Nature Notes: Tracing the Salt Road, Where West Texas Geology, History Meet

Louis Cardis, left, and Charles Howard were antagonists in the San Elizario Salt War of 1877. The conflict – triggered by access to natural salt deposits near the Guadalupe Mountains – cost both men their lives.
Louis Cardis, left, and Charles Howard were antagonists in the San Elizario Salt War of 1877. The conflict – triggered by access to natural salt deposits near the Guadalupe Mountains – cost both men their lives.

By Andrew Stuart

Beneath the soaring western escarpment of the Guadalupe Mountains, geologic and chemical forces combine to create a resource humans have sought since civilization began: salt.

Indigenous peoples made salt expeditions here for millennia. Spanish invaders sent wagon trains to gather salt for mines in Chihuahua. But in the late 19th century, the Guadalupe Mountains Salt Lakes became a flashpoint in a violent conflict. Echoes of the San Elizario Salt War continue to sound today, and its traces are etched in the West Texas landscape.

Today, San Elizario is a small, if growing, community on the Rio Grande, downstream of El Paso. But in the mid-19th century, it exceeded El Paso as a center of power and commerce. Westering emigrants and gold-seekers outfitted here, for the harsh desert passage ahead.

Salt was an essential supply. It was a preservative for beef and pork. But it was more than preservation, or taste. Salt regulates organ function and fluid balance. Desert travel without salt can be deadly.

Salt was historically a scarce resource. Natural sources were treasured. The glistening-white lake beds west of the Guadalupes were one such source.

Steve Carpenter is an archeologist who’s studied the historic salt road.

“The thing that fascinated people was that they could scrape the veneer of salt off, and then in a very short period of time, the veneer would almost magically reappear,” Carpenter said. “In some sense, it’s counterintuitive. People describe it as an ancient lake bed, and you would think that if you scrape it off, it would be a non-renewable resource. But it seems to be a perpetual source, that just comes right back.”

In the Ice Age, mineral-laden streams created salt deposits here. Salt could be removed. Then, salty water percolated to the surface, and evaporated – leaving new deposits.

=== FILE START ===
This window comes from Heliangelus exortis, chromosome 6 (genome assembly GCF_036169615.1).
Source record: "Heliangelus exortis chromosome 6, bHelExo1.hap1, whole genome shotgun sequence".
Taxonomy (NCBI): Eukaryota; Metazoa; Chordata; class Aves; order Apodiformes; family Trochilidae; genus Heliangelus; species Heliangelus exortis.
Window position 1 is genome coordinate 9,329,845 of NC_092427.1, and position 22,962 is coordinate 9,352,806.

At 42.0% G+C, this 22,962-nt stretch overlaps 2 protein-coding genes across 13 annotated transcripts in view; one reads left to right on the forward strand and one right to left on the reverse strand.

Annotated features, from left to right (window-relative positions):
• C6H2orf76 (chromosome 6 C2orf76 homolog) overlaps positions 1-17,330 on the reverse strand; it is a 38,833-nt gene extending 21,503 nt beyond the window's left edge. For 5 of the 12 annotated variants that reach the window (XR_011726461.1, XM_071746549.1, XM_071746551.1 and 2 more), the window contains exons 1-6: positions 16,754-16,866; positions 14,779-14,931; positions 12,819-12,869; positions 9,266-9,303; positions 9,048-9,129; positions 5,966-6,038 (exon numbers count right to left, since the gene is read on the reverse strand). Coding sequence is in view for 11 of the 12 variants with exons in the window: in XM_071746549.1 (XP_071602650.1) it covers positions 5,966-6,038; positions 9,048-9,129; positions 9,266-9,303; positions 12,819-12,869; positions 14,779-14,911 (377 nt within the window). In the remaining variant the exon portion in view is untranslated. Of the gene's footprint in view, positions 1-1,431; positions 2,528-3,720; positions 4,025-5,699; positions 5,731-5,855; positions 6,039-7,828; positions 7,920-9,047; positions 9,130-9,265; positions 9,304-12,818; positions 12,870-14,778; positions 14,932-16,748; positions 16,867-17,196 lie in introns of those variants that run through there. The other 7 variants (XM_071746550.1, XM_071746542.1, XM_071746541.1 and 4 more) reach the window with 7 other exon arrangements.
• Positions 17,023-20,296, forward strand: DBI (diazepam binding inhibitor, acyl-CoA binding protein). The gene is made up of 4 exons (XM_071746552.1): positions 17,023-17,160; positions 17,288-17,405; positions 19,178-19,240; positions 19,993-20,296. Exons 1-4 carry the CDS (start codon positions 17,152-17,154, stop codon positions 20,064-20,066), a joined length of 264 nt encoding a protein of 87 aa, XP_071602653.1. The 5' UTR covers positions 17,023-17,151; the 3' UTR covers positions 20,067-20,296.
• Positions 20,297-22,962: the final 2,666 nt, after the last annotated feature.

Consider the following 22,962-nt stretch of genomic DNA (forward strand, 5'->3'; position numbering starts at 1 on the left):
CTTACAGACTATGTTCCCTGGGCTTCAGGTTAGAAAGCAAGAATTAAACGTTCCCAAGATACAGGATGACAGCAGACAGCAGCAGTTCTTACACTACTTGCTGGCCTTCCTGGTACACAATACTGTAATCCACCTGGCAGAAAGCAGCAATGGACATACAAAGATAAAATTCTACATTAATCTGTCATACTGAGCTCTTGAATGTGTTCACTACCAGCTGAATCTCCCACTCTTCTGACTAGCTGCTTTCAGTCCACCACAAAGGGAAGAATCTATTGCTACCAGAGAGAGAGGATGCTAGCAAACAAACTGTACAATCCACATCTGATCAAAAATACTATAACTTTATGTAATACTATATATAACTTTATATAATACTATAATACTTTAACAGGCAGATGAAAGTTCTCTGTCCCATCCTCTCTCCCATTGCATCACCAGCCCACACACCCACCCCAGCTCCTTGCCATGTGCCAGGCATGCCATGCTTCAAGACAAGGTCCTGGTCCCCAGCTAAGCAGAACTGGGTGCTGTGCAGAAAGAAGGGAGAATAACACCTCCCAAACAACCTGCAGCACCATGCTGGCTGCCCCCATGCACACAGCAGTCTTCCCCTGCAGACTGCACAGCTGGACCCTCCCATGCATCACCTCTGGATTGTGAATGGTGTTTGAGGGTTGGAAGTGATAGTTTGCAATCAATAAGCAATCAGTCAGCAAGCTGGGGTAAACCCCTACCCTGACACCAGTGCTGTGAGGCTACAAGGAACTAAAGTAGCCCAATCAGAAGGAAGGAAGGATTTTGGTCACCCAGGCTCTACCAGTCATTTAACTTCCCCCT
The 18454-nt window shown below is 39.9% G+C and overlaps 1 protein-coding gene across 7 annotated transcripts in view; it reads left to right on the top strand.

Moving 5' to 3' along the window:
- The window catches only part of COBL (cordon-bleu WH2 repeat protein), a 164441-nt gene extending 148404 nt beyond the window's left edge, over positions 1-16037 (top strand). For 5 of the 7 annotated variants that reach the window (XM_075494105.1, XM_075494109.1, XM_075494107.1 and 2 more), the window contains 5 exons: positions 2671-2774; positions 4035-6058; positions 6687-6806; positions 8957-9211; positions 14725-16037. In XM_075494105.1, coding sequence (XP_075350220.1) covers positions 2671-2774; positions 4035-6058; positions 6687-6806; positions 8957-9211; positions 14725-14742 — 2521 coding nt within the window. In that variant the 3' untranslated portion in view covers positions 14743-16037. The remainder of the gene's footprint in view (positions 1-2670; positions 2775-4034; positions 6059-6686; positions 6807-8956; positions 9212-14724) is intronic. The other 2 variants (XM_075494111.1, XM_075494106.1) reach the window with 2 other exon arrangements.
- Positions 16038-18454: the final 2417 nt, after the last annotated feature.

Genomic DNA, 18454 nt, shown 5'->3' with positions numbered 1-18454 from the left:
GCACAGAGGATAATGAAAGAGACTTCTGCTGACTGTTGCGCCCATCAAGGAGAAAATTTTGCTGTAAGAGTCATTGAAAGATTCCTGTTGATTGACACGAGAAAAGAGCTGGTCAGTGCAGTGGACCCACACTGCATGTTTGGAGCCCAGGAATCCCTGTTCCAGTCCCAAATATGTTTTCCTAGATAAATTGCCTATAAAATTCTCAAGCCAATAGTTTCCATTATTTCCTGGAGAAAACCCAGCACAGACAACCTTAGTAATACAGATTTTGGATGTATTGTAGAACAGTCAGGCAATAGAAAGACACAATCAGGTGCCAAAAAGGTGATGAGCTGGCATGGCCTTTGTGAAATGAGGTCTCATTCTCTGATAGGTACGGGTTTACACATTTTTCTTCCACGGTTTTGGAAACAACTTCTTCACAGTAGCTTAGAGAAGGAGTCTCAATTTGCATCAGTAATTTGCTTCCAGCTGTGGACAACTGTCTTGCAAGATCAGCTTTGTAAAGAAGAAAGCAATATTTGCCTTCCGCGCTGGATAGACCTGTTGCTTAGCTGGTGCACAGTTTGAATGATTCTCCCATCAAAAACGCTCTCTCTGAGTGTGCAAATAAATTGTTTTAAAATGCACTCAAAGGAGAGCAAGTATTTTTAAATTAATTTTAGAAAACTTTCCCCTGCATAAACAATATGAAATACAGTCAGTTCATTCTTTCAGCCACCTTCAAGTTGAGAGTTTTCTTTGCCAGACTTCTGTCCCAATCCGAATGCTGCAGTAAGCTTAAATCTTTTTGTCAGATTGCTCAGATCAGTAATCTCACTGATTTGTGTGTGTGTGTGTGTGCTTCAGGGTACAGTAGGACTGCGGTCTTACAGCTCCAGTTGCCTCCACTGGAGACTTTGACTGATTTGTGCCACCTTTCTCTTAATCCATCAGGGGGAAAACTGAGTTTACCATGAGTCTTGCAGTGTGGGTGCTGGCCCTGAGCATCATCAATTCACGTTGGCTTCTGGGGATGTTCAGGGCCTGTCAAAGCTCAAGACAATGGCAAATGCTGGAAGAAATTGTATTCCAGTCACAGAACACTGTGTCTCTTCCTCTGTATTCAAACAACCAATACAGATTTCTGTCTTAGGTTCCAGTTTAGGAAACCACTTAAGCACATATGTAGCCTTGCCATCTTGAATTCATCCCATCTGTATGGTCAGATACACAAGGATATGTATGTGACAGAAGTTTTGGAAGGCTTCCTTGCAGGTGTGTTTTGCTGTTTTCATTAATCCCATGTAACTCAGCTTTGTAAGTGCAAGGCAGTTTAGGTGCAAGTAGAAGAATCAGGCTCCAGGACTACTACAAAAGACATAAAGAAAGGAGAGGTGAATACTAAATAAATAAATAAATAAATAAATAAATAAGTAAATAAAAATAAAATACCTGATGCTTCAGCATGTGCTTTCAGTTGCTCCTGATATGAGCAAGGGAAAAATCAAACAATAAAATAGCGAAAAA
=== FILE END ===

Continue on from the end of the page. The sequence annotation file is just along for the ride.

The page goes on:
For Rio Grande communities, this resource was a public, or communal, one. And in 1863, public funds were used to construct a “salt road” from San Elizario to the lake beds.

Then, in the 1870s, things changed.

Under Spanish and Mexican law, mineral rights were government and public property. That principal obtained in Texas until after the Civil War, when the English common-law concept of private mineral ownership was imposed.

In 1877, Charles Howard, a former judge, staked claim to the salt lakes, and, “shutting his eyes to the consequences,” as one historian said, closed the Salt Road.

Violent conflict ensued. Howard shot and killed a leader for popular-rights to the salt, Louis Cardis. San Elizario residents then executed Howard by firing squad. Texas Rangers, and then federal troops, were deployed. Ultimately, Anglo private-property concepts were imposed. San Elizario’s political and economic influence was crushed.

In 2001, Carpenter was an archeologist with the Texas General Land Office. Surveying a GLO tract near the Hueco Mountains, at the Hudspeth-El Paso county line, he discovered a “linear feature” in the desert ground. At first, its identity was mysterious.

“Then I began looking into some of those old maps and things,” Carpenter said. “I started to develop a larger context, and came up with a clear identification of what it was, and it really seemed to correlate with maps and survey records that showed the Salt Road going through there.”

An artifact helped make the identification. Carpenter found a “solder-top” tin can. This 19th-century technology was displaced in the 20th.

“For archeologists, tin cans are among the most important artifacts,” Carpenter said. “It was very distinctive of a time period, and it indicated that there was some antiquity to that road.”

Subsequent aerial views showed other segments of the road.

Apache resistance in West Texas continued into the 1870s, and salt-seekers likely altered their routes depending on danger levels. But Carpenter’s feature appears to be the main Salt Road, built with public funds.

Carpenter’s identification of the Salt Road struck a chord, and Latino political activists have contacted him in the years since he announced it.

Because the Salt War’s causes, and its implications, are profound – and deeply political. Here, Anglo traditions were resisted by communities rooted in Mexican and Spanish law, and ways resonant with ancient indigenous traditions.

“It’s a border, by all standards,” Carpenter said. “I think the Salt Road and the Salt War precipitated and defined the fundamental differences and the deep-seated views between different heritages.”

On the Salt Road, the geology and the recent history of West Texas meet.

Nature Notes is supported by the Shield-Ayres Foundation. This episode was written by Andrew Stuart.


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